Employee Compensation in the ESOP Company
Employees in an Employee Stock Ownership Plan (ESOP) company have more interest in their company’s compensation program than most everyone else — not just in their own compensation, but in the compensation program overall and how it impacts every other employee. A well-designed, administered, and communicated employee compensation program can make the difference between a staff that truly believes in the organization’s mission and one that is just there for the great retirement plan.
In the typical employment situation, employees consider compensation a “management issue.” Since they are detached from information, and don’t really perceive a “stake” in the company’s success, employees tend to care more about earning more rather than what is best for the company. The “zero sum game” feeling, that any dollar that goes to someone else doesn’t go to me, pits employee against employee and employee against management — all focusing on something other than the success of the company. Add to this the media attention on gender pay gaps, executive compensation and lucrative stock payouts, and pay becomes an even greater distraction.
To reduce the impact of these concerns, ESOP companies should strive to “take compensation off the table” and out of the minds of employees. It does not mean that pay is not important – in fact, it is the opposite. What it means is that by having a competitive and equitable compensation program, pay is no longer a divisive issue. In an ESOP company, the entire workforce, from executive to entry-level staff, should feel a shared commitment to the long term strength of the company, if for no better reason than it is in everyone’s best financial self-interest. Divisive compensation issues distract from employee engagement and shared commitment, and can foil all the other efforts to keep the team on the same path.
Ultimately, the “compact” between an employee and their employer in the ESOP context is that everyone is working together for everyone’s success – regardless of the role, we all benefit if we all succeed. Of course there are higher-paying jobs, and everyone understands that, but employees in the ESOP environment have a personal stake in whether higher-paid employees are contributing value equal to their pay. A truly fair and equitable compensation plan is one that assures all employees that what is being paid is “right,” and in their best long-term interests.
THE IMPORTANCE OF TRANSPARENCY
First and foremost, the compensation program in an ESOP company must be transparent. However, transparency has its limits, because whether they work for an ESOP company or not, people remain people. They do not always want everyone else to know what they earn, and some employees will never be satisfied, and use the information that results from full transparency as more fuel for their fires. The challenge therefore is to find a balance that provides the information that is truly needed with that which will only open a can of worms. What is crucial to ensuring both fairness and the perception of fairness is that the employees know the process that is used to determine their pay. If they know that the same process is applied to everyone, they do not need to know the pay of every individual employee to know that they are paid fairly.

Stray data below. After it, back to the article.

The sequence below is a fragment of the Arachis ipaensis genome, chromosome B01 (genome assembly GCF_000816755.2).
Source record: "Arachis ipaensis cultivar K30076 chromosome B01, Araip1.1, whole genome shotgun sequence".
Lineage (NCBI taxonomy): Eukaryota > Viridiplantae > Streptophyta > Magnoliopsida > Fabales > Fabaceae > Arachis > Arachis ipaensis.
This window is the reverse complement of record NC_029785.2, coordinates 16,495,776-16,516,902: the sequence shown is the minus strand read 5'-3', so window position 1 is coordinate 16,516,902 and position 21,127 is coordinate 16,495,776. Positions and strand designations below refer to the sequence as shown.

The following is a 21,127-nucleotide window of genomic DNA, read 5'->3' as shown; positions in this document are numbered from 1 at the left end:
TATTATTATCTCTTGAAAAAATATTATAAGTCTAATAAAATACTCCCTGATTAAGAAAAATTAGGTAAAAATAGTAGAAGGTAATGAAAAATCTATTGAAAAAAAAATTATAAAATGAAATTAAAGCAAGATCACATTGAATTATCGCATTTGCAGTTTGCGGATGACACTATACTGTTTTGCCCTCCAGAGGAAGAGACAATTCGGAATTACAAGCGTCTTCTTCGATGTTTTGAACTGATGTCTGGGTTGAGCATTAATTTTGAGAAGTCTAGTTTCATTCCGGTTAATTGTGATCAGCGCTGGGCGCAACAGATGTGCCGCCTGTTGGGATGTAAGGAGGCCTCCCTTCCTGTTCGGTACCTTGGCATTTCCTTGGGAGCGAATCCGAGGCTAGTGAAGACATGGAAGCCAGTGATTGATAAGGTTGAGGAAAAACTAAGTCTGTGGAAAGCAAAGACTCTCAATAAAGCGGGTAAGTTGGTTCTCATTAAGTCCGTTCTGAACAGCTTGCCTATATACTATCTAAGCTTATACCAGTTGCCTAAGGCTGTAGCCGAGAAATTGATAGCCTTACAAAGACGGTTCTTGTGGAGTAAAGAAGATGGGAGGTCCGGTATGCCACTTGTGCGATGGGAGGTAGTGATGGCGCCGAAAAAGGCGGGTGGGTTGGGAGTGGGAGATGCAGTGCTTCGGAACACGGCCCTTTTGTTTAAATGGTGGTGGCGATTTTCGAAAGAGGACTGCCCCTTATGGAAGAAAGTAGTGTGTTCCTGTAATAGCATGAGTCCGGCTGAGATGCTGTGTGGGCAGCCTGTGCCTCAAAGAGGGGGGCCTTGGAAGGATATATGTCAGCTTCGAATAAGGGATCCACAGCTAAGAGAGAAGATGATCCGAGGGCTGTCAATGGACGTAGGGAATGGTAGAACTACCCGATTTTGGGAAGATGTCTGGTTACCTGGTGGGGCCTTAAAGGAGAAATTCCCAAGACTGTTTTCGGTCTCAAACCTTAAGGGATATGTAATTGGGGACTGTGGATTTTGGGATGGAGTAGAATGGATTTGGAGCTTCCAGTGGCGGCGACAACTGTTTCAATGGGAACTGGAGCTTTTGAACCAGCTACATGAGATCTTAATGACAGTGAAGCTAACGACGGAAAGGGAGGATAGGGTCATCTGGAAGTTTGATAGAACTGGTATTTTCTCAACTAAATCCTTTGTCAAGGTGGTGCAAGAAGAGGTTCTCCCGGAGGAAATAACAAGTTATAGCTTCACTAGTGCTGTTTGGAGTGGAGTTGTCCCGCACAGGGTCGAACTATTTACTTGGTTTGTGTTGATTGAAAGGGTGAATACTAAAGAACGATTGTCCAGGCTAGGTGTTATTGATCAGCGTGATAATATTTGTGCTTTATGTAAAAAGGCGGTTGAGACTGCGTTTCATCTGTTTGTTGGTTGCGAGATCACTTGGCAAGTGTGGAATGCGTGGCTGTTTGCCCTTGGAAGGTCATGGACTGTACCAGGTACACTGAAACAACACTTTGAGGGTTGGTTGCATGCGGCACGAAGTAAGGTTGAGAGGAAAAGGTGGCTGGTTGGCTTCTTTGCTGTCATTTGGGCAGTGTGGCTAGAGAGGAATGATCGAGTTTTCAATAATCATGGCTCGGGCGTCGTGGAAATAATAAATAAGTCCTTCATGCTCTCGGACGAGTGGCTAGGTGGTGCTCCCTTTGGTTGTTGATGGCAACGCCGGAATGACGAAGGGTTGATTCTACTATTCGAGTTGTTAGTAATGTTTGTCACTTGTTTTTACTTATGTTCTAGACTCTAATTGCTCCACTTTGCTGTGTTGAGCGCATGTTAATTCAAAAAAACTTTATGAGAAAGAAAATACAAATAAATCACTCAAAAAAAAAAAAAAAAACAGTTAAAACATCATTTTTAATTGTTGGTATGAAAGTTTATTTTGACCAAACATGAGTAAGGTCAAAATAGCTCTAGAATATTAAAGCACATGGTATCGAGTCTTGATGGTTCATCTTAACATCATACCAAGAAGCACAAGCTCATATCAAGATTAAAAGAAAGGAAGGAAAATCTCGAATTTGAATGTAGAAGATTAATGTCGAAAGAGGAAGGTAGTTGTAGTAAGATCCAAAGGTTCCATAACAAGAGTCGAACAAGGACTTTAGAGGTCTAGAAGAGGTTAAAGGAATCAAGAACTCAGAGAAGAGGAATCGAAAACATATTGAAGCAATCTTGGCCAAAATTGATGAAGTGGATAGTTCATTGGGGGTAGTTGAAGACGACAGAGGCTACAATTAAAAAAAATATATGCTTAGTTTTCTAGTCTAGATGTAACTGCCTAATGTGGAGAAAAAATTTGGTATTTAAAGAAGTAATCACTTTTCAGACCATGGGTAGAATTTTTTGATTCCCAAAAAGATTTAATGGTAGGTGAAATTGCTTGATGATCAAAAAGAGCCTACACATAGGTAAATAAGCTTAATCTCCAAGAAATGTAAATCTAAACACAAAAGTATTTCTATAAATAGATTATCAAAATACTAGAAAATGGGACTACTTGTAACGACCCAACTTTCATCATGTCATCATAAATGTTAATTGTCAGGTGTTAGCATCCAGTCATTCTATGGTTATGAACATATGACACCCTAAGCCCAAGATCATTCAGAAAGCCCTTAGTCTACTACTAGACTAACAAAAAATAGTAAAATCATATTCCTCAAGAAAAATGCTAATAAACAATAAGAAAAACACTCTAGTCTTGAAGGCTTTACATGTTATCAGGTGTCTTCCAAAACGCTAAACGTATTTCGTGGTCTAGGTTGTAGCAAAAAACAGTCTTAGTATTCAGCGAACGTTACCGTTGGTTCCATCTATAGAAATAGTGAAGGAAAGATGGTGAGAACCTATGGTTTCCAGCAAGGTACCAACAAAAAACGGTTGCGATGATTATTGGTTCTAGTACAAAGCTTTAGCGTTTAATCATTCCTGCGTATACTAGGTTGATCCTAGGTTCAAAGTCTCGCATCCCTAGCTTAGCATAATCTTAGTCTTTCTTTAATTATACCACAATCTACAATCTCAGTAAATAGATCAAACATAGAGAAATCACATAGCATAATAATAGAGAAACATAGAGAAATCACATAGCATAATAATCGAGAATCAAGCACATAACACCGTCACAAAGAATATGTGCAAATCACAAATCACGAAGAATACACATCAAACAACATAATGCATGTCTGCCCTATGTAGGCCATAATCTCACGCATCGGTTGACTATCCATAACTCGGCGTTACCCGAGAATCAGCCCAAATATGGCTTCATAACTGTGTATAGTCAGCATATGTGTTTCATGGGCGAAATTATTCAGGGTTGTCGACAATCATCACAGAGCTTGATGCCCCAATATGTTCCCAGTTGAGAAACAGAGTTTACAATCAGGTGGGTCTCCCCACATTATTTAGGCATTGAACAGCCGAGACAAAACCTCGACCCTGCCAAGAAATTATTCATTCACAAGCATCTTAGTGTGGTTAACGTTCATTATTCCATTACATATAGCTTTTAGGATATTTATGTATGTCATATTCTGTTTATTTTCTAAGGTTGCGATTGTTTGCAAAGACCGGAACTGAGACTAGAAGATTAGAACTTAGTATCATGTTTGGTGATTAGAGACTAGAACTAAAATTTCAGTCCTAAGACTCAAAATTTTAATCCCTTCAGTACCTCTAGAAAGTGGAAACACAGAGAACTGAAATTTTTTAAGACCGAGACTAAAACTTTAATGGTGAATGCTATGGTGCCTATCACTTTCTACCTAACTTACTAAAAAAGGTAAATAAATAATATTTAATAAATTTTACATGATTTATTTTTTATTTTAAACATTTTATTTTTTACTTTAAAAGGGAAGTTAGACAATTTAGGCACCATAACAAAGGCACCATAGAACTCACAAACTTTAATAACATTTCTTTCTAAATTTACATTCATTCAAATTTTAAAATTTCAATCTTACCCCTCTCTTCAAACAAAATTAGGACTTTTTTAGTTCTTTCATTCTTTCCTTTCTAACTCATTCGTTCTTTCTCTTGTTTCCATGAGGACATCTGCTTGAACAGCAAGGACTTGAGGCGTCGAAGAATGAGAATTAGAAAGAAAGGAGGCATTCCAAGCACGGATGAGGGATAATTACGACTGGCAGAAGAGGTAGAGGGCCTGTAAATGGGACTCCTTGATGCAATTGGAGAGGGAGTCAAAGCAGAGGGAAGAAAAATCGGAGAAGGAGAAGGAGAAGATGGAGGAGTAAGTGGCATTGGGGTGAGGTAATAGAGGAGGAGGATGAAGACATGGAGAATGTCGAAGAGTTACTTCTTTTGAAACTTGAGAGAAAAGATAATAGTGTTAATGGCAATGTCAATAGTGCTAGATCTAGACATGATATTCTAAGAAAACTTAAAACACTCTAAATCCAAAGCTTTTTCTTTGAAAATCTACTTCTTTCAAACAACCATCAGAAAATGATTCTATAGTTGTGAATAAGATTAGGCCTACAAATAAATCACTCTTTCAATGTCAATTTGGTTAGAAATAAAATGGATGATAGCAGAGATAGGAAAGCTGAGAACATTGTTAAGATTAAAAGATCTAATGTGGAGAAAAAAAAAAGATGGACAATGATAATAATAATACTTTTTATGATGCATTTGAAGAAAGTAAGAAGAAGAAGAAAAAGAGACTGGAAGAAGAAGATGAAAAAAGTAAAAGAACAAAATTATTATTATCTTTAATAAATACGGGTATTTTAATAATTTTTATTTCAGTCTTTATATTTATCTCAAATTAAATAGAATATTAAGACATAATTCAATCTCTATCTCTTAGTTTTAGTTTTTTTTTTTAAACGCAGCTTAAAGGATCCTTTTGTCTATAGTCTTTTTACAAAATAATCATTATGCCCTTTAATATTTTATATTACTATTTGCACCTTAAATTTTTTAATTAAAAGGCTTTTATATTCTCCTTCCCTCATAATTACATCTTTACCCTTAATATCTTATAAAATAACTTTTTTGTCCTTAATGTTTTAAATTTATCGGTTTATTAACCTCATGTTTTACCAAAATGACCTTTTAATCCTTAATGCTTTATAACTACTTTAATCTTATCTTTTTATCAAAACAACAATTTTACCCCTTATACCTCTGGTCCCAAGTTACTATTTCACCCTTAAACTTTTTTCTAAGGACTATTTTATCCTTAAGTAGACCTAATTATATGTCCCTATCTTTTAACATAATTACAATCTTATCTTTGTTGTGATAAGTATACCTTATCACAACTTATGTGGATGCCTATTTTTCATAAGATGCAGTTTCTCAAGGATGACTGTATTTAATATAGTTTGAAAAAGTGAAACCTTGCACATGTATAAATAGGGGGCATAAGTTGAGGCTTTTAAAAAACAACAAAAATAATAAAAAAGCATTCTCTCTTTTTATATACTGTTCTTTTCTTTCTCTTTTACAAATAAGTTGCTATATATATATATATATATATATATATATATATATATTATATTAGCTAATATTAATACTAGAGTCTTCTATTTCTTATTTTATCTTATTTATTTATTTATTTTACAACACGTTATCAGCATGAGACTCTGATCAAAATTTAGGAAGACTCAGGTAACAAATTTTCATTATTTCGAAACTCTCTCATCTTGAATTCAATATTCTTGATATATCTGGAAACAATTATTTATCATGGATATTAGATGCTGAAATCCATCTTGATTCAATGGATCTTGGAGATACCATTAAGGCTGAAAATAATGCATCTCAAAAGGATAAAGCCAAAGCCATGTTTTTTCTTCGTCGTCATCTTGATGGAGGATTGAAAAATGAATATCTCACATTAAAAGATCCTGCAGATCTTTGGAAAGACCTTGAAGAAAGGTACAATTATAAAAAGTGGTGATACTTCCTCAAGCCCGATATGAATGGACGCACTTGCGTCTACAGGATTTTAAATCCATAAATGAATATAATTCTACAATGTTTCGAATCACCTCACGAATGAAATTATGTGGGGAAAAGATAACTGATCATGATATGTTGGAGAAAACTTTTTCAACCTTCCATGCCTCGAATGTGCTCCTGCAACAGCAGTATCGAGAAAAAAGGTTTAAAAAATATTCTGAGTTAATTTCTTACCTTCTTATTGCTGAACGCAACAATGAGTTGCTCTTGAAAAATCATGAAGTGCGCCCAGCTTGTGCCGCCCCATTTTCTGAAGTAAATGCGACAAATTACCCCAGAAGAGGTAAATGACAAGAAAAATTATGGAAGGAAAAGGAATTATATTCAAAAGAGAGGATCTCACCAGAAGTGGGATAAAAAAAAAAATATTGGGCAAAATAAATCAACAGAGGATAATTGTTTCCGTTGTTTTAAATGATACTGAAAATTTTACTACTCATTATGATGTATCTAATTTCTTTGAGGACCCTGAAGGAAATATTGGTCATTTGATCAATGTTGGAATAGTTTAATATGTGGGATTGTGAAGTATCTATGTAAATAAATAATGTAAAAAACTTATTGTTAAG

At a minimum, all employees of ESOP companies should be aware of their compensation potential – that is, what is the range of pay deemed appropriate for their job? They should know their position in the pay range, the reason they are in that position, and what they need to do in order to advance or earn more. In addition to this information, they should also know the mechanics of how the compensation program is designed – how jobs are assigned to pay grades, how pay ranges are determined, and the mechanism for determining an individual employee’s pay. Communication about should always be the same as communication about other company information; suspicion arises when an organization tells either less or more than they do with other data.
DESIGNING THE EQUITABLE COMPENSATION PROGRAM
There is no one-size-fits-all approach to the development, implementation and administration of a fair and equitable compensation program for any environment. There are, however, characteristics of programs that actually work and achieve the desired results.